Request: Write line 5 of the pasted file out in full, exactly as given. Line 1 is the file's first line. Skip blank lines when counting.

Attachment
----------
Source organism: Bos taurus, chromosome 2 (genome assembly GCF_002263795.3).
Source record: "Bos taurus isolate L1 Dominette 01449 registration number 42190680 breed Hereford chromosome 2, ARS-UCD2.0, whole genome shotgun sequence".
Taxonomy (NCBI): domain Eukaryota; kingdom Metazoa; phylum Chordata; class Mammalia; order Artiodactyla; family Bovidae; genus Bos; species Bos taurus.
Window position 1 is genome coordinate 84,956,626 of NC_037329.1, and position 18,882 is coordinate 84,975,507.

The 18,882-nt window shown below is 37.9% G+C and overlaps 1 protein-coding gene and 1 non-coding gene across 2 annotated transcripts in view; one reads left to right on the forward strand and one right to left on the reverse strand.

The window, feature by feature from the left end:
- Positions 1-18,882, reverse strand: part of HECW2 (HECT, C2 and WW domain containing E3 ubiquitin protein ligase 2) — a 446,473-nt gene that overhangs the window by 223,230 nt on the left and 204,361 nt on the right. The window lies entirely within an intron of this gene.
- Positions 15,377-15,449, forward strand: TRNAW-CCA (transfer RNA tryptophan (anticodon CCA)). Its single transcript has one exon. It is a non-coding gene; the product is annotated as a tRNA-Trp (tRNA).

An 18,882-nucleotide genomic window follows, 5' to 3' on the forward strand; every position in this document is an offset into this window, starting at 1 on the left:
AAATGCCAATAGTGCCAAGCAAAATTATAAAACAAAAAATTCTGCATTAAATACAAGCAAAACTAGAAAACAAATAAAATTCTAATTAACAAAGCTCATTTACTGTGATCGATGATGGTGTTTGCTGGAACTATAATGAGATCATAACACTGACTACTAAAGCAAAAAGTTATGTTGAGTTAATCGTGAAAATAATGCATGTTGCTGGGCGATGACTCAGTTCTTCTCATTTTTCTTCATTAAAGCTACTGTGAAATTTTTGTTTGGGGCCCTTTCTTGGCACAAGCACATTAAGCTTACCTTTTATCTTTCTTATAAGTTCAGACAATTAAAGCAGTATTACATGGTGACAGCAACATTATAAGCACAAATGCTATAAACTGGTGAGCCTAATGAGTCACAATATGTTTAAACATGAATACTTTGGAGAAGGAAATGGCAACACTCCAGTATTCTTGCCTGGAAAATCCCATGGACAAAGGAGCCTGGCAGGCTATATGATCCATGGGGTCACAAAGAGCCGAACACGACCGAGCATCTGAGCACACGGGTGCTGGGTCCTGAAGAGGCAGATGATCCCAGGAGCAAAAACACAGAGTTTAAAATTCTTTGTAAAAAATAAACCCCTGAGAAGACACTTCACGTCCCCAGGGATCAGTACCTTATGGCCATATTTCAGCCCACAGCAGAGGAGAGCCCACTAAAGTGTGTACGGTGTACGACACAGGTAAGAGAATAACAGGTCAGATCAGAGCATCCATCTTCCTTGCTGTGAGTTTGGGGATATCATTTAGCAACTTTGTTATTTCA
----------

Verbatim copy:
The 18,882-nt window shown below is 37.9% G+C and overlaps 1 protein-coding gene and 1 non-coding gene across 2 annotated transcripts in view; one reads left to right on the forward strand and one right to left on the reverse strand.